Ghost Dog as International Sampler
Along with Dead Man (1995), his previous narrative feature, Ghost Dog: The Way of the Samurai marks a quantum leap in the Jim Jarmusch universe—a discovery of history (both antiquity and tradition) that carries with it a sense of gravity and even tragedy that is missing from his first five features. And paradoxically, along with his embrace of antiquity comes an uncanny intimation of the future from a 1999 perspective—an anticipation of social media and their mythical assemblies of identities and fanciful hashtags, nearly a decade before Facebook and Twitter rose to prominence.
Jarmusch’s special way of anticipating contemporary online individualities is a mix-and-match game of movie-genre tropes (including a final shoot-out scene), references to particular films (e.g., pigeons kept on a New Jersey rooftop, as in On the Waterfront), and diverse literary touchstones, ranging from Frankenstein to The Wind in the Willows. It also involves mythic profiles that sometimes merge with (or at least suggest) star presences, something Jarmusch has long depended upon, including his evocations (and invocations) of Elvis Presley in Mystery Train (1989) and Nikola Tesla in Coffee and Cigarettes (2003), and his uses of Roberto Benigni and Tom Waits in Down by Law (1986), Gena Rowlands and Winona Ryder in Night on Earth (1991), Johnny Depp and Gary Farmer in Dead Man (the latter of whom briefly returns in Ghost Dog), Cate Blanchett (in two roles) in Coffee and Cigarettes, and Isaach De Bankolé, Tilda Swinton, and Bill Murray in several films each.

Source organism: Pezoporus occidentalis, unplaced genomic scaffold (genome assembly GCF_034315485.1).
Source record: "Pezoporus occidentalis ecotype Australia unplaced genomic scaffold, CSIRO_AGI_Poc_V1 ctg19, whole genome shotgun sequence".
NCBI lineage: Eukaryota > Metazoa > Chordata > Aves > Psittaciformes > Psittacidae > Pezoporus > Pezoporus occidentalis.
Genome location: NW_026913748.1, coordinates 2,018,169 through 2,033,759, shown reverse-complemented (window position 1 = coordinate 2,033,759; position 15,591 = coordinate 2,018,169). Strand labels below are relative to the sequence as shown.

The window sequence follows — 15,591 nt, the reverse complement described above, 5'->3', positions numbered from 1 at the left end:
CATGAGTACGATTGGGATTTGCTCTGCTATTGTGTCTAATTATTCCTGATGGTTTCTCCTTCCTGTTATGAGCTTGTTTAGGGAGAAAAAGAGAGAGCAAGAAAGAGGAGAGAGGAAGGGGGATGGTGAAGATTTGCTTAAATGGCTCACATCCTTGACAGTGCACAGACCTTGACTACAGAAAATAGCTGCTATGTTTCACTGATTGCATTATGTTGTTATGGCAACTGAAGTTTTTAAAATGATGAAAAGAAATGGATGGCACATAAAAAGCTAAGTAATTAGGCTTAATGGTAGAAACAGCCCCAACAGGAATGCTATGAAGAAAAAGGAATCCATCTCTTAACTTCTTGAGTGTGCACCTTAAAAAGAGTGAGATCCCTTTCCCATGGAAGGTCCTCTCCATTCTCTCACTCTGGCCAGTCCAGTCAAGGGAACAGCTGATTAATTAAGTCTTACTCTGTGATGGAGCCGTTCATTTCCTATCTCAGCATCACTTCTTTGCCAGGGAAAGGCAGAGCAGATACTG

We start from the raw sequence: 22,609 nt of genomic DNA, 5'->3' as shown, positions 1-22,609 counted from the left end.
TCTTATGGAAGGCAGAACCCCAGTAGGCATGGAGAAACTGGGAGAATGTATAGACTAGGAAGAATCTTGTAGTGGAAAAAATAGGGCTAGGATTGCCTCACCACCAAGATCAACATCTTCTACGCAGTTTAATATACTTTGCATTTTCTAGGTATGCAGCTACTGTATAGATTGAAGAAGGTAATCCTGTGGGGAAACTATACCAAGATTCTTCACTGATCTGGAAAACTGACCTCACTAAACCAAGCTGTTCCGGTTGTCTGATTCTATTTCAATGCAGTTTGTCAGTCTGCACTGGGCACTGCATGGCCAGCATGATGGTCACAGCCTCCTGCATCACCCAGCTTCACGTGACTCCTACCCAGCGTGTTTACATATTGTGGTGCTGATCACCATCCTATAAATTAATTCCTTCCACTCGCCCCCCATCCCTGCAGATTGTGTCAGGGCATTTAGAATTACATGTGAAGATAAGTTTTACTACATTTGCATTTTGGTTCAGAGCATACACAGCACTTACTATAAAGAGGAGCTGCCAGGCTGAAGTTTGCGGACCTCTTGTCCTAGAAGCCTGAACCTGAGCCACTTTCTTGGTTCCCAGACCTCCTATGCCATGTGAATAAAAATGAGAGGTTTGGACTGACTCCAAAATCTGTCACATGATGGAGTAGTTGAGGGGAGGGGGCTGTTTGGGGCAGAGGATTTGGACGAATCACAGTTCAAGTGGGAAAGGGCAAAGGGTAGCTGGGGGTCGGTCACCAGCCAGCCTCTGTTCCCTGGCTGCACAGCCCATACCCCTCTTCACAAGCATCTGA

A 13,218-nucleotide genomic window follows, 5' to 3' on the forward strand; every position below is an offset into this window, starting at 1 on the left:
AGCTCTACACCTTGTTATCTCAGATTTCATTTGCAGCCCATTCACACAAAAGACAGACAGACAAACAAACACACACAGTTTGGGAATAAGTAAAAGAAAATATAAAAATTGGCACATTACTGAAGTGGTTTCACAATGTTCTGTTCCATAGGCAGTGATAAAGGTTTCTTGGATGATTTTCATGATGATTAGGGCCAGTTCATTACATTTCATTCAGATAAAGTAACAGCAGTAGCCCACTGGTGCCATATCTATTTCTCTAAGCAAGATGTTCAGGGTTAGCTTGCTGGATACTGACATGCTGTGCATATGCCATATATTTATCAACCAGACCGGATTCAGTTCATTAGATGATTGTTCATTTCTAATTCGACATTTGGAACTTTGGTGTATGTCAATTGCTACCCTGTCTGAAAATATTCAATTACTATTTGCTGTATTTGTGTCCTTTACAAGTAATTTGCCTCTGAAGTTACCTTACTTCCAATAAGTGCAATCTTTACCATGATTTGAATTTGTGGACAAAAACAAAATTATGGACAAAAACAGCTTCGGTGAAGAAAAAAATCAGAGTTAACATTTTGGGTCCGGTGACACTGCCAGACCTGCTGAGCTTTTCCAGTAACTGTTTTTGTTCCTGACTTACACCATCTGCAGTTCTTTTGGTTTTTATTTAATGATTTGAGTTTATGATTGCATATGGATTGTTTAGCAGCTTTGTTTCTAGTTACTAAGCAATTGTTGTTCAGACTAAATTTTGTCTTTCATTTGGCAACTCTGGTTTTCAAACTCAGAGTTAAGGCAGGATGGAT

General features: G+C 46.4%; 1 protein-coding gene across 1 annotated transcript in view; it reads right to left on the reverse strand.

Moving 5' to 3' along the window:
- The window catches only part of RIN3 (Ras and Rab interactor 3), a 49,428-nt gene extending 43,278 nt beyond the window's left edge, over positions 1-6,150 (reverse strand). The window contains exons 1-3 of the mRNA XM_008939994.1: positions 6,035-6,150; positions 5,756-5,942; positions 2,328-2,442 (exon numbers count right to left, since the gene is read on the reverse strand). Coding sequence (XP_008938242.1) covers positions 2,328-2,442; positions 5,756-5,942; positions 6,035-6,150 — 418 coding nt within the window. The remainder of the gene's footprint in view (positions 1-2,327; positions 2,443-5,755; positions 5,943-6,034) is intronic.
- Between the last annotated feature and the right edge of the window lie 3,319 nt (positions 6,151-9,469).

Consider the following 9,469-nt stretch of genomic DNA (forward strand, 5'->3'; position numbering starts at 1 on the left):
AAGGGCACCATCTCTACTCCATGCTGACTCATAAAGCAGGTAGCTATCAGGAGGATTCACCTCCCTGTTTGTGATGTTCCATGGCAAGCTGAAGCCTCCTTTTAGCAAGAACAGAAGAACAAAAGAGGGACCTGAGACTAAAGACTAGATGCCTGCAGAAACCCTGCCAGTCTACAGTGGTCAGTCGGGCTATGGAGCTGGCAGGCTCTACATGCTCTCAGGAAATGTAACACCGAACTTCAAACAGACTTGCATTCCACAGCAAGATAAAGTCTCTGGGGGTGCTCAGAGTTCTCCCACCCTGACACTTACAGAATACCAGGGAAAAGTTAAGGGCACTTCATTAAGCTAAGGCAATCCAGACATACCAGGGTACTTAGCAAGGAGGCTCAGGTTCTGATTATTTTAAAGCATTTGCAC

In Ghost Dog, the eponymous Black hero (Forest Whitaker), whose life was once saved by Louie (John Tormey), an aging white Italian American hoodlum, becomes Louie’s samurai hit man, communicating with him exclusively via homing pigeons while studiously applying the lessons of an eighteenth-century warrior text, Yamamoto Tsunetomo’s Hagakure: The Book of the Samurai. Then, when something goes amiss during a hit, Louie’s gang decides to wipe out Ghost Dog, who retaliates in order to defend himself. Meanwhile, his friendships with a young Black girl named Pearline (Camille Winbush) and a Black Haitian ice-cream vendor named Raymond (De Bankolé), both of whom he encounters in the same park, involve several other books—most notably, Mary Shelley’s 1818 novel Frankenstein (“Even better than the movie,” says Pearline), Ryunosuke Akutagawa’s Rashomon and Other Stories (a collection of early-twentieth-century tales), and an undated French book about bears, which Raymond likes because for him it describes Ghost Dog, his best friend.
“Who we are is an essential part of what contemporary art can teach us, and over two decades after its release, Ghost Dog remains one of the most contemporary films that we have.”